The Middle Classical period emerged during the 5th century BC. Architects began refining their work in order to counteract the obvious distortions of perspective. The temple terrace was now curved upwards in the center, the taper of the columns were made convex, the axes of columns were inclined inward and vertical lines were tilted either inward or outward. The Parthenon, one of the most important temples, was built during this period.

    The Parthenon was constructed between 447 BC and 432 BC by the architects Ictinus and Callicrates on the site of two earlier temples, the old Temple of Athena and the older Parthenon which was started in 488 BC and burned by the Persians in 480 BC. The Parthenon was meant to symbolize the power of the Athenian Empire and in particular that of Perikles, a politician who promoted its construction. It functioned as a place of worship for almost 2000 years until 1687 AD when the temple was exploded during the Turk and Venetian war. The Greek temples were thought to have an economic function as a bank which guarded to treasures for the gods. It was also used as a place for sacrificial purposes, which on the whole took place outside of the temples. The outside of Greek temples was generally considered to be more important than the inside therefore the exterior of the structure consisted of many sculptures. The temples had a large amount of space and were made of colonnades, which are rows of columns. The colonnades, located around the inner chamber had a strong contrast of light and dark color. The temple could be approached from all sides due to this structure.

    The architectural design of the Parthenon is known as Doric Peripteral, suggesting that it has a rectangular shaped floor with a sequence of low steps and a colonnade of Doric columns. The structure consists of almost entirely Pentelic marble from the renowned quarries on Mount Pentelikon, following the design of a typical Greek temple. It is encompassed by an abnormally large colonnade with eight narrow columns in the front and back and seventeen on each side. The ceiling of the colonnade was made of coffered marble. The sanctuary had two sections, which were entered through a shallow porch. The cella, which is the central part of the temple, contains two interior rooms called the naos and opisthodomos. The eastern cella is the largest; measuring approximately 100 feet contained the huge chryselephantine (gold-and-ivory) statue of Athena, protector of the city, and was supported by a two-story Doric colonnade on three sides. The smaller western cella was supported by four tall Ionic columns and the exterior of the Parthenon has Doric style columns, which consists of a simple design.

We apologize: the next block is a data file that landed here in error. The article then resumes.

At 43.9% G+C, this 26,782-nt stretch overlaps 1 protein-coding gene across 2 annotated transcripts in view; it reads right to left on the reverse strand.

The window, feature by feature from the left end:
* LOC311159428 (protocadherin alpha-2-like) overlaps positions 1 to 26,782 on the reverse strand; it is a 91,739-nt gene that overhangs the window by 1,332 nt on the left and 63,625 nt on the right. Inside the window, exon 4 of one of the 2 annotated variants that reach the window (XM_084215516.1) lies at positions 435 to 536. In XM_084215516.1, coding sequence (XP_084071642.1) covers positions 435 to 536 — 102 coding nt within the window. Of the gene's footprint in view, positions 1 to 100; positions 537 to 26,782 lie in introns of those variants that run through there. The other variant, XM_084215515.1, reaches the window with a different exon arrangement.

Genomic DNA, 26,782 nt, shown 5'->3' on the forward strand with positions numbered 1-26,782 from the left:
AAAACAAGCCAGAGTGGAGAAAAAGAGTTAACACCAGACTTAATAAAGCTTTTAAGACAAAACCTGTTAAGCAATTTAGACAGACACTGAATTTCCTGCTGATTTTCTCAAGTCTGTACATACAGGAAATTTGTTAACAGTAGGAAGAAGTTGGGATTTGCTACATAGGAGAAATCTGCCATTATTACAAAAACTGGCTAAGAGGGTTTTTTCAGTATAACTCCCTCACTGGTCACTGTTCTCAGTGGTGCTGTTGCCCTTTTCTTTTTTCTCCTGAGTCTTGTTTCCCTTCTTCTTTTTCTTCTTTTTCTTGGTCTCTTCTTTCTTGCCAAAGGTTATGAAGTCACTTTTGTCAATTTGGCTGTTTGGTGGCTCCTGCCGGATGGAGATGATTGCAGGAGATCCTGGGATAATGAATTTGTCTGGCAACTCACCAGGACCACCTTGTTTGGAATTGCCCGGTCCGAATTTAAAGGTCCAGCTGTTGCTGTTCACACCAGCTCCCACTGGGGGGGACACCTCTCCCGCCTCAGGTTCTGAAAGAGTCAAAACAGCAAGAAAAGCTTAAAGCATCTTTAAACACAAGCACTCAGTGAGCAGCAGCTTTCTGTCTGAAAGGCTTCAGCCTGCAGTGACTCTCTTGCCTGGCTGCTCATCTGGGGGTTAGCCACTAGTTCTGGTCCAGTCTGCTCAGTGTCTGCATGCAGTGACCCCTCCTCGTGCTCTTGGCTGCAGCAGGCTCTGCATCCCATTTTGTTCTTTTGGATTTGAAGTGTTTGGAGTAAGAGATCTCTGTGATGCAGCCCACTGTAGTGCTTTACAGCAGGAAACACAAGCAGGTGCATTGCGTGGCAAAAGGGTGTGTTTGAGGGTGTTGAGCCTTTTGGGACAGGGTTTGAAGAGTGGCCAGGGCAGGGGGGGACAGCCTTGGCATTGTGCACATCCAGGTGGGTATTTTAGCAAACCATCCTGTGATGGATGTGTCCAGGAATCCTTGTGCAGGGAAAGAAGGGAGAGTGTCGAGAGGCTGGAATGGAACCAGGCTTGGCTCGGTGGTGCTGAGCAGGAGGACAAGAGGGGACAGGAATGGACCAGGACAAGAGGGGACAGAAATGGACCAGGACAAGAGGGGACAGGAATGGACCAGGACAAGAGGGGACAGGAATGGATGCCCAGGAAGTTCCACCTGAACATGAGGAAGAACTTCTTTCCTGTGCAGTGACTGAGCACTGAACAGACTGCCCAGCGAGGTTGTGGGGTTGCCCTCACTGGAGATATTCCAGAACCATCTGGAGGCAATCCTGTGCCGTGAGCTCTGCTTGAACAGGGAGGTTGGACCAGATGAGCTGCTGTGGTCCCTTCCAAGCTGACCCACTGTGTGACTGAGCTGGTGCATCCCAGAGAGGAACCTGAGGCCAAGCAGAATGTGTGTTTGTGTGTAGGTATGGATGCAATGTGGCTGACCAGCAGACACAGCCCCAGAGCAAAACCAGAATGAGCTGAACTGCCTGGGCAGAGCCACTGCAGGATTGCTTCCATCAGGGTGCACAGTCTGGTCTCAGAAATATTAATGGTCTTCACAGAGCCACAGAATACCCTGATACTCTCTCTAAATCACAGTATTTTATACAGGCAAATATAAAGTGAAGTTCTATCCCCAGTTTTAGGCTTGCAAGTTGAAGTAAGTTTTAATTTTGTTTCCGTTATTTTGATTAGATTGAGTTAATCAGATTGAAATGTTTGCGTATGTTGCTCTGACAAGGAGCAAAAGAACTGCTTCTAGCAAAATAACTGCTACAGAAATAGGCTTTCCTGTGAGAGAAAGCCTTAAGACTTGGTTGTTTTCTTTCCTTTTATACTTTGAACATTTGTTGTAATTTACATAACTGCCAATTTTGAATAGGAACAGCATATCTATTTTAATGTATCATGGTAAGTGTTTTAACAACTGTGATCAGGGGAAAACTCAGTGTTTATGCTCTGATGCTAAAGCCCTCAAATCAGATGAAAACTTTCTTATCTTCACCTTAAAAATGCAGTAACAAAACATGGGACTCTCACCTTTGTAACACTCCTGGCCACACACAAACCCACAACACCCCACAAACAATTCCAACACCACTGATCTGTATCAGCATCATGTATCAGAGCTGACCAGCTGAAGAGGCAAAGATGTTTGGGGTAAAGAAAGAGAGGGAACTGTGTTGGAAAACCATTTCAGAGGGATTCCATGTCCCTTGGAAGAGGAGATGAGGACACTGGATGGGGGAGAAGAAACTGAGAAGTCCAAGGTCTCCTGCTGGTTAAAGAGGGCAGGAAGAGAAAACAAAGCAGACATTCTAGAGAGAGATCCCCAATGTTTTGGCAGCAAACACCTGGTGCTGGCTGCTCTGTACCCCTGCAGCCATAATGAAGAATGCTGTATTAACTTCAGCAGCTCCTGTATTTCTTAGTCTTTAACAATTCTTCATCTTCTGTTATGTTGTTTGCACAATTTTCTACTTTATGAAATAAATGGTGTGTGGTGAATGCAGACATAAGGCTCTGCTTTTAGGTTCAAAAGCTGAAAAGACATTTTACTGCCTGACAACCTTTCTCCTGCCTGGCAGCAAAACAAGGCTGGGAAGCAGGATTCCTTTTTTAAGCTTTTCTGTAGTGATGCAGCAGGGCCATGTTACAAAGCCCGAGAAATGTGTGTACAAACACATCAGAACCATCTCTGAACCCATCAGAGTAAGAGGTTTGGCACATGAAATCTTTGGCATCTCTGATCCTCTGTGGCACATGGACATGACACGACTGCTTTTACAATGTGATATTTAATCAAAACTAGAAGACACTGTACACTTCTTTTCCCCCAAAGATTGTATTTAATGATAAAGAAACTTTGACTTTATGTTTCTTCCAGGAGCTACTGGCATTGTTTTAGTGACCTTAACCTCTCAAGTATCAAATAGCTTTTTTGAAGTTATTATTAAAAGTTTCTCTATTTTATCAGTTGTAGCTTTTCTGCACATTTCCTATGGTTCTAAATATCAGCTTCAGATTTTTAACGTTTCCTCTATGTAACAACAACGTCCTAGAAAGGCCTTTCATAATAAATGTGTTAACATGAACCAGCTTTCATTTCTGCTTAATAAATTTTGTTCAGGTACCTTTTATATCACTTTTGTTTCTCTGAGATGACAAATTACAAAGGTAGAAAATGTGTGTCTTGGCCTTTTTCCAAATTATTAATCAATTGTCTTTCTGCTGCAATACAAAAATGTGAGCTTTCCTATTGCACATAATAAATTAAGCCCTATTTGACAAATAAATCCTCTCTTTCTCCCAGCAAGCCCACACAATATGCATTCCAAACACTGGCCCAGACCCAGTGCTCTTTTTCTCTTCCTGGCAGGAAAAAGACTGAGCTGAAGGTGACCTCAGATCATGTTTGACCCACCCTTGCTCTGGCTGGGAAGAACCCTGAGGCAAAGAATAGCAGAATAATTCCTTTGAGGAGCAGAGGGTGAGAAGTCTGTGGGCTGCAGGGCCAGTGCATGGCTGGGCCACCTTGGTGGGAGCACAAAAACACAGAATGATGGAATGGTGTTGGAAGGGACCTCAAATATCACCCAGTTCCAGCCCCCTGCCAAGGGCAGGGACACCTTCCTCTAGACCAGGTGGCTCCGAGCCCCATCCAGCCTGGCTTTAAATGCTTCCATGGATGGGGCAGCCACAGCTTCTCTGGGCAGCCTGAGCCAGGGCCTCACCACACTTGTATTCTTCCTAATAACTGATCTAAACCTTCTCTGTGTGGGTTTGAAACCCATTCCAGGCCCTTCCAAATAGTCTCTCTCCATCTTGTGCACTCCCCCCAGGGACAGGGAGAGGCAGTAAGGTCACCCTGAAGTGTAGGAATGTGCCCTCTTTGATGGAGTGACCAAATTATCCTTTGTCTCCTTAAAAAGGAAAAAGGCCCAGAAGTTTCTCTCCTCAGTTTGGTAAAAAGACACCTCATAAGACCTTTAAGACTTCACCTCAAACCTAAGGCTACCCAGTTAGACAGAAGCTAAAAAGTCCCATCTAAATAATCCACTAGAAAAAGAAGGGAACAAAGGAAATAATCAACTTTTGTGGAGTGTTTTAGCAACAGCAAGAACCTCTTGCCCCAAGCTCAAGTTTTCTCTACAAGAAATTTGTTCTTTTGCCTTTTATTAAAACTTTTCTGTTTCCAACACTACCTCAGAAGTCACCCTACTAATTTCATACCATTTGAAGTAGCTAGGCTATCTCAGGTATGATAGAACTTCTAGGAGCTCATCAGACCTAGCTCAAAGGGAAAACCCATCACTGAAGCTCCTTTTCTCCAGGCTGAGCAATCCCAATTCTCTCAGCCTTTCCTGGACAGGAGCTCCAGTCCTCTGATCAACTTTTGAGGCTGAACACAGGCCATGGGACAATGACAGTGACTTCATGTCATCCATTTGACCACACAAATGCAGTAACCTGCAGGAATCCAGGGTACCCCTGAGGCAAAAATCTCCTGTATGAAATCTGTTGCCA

During the Late Classical period the architectural stimulation decreased when the Greeks were defeated in the Peloponnesian War. The temples continued in the Doric style but the porch in the back was left out. The third and final order was that of the Corinthian order which was developed at this time.

    The Corinthian order consists of Ionic capitals, which were decorated with acanthus leaves. This style was much more fitting for use at corners with its four identical faces which giving it an advantage over the Ionic order.

    When the Greek city-states were conquered by Alexander the Great his armies brought the Greek culture and architecture to the Middle East, which was the beginning of the Hellenistic period. For small temples the Doric style continued to be used, however, for the larger temples the Ionic style became more popular. By this time the Corinthian style had spread causing the Corinthian columns to be more widely adopted by architects.

    The art of designing and constructing something, which is both practical and aesthetically pleasing, is not an easy task. However, the Greeks managed to overcome all of the problems which they faced to produce an example which is admired and followed by not only the Greeks themselves but by architects and people all over the world.